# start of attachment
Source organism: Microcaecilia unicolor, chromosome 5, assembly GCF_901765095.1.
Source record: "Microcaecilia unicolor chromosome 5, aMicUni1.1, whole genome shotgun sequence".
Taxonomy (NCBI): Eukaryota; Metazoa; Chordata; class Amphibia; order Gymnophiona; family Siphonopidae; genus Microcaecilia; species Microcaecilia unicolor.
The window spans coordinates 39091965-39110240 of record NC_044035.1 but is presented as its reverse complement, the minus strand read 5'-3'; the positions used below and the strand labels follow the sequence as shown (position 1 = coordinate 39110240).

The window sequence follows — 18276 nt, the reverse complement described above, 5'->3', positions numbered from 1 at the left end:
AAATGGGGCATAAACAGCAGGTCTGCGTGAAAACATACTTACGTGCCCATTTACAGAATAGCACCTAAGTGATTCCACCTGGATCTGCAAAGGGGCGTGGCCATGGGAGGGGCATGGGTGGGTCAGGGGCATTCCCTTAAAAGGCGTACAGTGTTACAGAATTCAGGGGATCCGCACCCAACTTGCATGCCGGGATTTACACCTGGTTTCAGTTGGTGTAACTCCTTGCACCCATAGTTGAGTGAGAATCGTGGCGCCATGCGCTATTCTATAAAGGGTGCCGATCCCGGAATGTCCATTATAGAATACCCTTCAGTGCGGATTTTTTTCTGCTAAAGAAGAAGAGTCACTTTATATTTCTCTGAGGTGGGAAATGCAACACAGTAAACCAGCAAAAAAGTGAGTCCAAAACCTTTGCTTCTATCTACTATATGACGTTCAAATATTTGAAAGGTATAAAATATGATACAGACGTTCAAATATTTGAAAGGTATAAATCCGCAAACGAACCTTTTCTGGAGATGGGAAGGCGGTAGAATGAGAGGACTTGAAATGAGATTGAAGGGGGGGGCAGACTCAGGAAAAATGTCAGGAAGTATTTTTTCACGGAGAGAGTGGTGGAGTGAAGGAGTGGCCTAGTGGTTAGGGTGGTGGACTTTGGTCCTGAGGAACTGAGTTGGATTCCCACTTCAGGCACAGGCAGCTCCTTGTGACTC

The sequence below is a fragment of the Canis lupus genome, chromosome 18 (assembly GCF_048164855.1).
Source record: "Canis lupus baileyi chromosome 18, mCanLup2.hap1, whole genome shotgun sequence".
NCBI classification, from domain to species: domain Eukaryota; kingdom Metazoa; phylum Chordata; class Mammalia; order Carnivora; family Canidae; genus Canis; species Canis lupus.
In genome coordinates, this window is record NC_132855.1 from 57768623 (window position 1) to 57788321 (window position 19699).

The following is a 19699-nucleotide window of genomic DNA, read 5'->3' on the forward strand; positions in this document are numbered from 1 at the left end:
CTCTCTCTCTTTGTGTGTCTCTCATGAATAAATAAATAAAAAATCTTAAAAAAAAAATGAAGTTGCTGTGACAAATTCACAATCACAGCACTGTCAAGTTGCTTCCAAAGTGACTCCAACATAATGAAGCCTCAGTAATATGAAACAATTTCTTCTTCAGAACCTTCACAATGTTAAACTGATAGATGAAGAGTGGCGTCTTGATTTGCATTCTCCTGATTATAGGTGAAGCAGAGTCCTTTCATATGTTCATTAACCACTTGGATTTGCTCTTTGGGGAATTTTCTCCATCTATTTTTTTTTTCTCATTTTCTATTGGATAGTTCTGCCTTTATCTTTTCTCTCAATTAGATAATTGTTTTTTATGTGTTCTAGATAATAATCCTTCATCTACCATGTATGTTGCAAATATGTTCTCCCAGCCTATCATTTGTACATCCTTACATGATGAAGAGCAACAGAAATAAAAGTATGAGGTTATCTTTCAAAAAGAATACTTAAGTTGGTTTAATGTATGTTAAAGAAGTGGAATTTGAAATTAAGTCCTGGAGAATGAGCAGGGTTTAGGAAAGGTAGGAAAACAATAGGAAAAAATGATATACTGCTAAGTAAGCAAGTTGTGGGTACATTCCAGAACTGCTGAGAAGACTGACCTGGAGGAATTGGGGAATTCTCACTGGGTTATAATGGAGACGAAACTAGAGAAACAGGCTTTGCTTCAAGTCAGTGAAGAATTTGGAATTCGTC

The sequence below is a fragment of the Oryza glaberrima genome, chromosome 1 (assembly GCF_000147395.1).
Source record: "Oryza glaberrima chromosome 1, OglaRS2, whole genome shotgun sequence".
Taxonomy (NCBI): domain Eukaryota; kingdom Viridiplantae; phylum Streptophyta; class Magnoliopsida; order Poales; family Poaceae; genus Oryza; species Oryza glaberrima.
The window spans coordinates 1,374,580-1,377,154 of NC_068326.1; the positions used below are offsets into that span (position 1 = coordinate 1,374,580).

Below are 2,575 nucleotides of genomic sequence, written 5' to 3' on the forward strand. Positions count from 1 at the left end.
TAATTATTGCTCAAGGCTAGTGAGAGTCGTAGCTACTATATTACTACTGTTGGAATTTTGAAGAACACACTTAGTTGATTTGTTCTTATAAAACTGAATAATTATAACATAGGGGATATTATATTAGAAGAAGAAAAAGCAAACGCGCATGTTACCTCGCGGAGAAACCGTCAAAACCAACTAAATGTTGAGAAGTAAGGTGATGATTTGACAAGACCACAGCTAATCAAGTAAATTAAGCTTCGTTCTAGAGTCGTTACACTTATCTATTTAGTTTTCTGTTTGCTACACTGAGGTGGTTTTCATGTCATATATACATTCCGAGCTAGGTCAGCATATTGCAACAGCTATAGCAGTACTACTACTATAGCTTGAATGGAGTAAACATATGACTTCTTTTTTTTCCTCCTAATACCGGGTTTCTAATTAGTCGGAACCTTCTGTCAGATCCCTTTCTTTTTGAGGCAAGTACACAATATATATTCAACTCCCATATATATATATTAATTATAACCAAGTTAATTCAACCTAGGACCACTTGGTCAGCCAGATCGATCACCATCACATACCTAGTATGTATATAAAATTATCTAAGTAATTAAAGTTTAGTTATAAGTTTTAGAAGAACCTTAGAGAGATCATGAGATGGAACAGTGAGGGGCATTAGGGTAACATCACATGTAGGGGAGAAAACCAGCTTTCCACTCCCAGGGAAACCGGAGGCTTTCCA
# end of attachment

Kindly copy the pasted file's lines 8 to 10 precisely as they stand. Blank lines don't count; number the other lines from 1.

Source record: "Canis lupus baileyi chromosome 18, mCanLup2.hap1, whole genome shotgun sequence".
NCBI classification, from domain to species: domain Eukaryota; kingdom Metazoa; phylum Chordata; class Mammalia; order Carnivora; family Canidae; genus Canis; species Canis lupus.
In genome coordinates, this window is record NC_132855.1 from 57768623 (window position 1) to 57788321 (window position 19699).